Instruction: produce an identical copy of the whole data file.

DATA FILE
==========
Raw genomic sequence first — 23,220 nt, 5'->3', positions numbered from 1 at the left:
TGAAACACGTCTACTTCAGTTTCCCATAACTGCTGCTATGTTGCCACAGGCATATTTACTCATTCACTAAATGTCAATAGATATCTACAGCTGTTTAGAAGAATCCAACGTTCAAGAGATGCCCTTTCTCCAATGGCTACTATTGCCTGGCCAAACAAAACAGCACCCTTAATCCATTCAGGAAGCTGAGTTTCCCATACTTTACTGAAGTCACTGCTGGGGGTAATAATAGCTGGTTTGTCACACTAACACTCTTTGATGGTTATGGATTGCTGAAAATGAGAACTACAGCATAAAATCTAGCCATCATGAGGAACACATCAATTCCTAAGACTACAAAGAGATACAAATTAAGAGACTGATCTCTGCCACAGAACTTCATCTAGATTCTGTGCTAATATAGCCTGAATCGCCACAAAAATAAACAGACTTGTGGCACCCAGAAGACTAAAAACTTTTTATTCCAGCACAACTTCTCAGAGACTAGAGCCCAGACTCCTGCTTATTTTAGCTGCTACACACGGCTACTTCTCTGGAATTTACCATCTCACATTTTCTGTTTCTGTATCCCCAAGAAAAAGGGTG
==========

Raw genomic sequence first — 23,220 nt, 5'->3', positions numbered from 1 at the left:
TGAAACACGTCTACTTCAGTTTCCCATAACTGCTGCTATGTTGCCACAGGCATATTTACTCATTCACTAAATGTCAATAGATATCTACAGCTGTTTAGAAGAATCCAACGTTCAAGAGATGCCCTTTCTCCAATGGCTACTATTGCCTGGCCAAACAAAACAGCACCCTTAATCCATTCAGGAAGCTGAGTTTCCCATACTTTACTGAAGTCACTGCTGGGGGTAATAATAGCTGGTTTGTCACACTAACACTCTTTGATGGTTATGGATTGCTGAAAATGAGAACTACAGCATAAAATCTAGCCATCATGAGGAACACATCAATTCCTAAGACTACAAAGAGATACAAATTAAGAGACTGATCTCTGCCACAGAACTTCATCTAGATTCTGTGCTAATATAGCCTGAATCGCCACAAAAATAAACAGACTTGTGGCACCCAGAAGACTAAAAACTTTTTATTCCAGCACAACTTCTCAGAGACTAGAGCCCAGACTCCTGCTTATTTTAGCTGCTACACACGGCTACTTCTCTGGAATTTACCATCTCACATTTTCTGTTTCTGTATCCCCAAGAAAAAGGGTG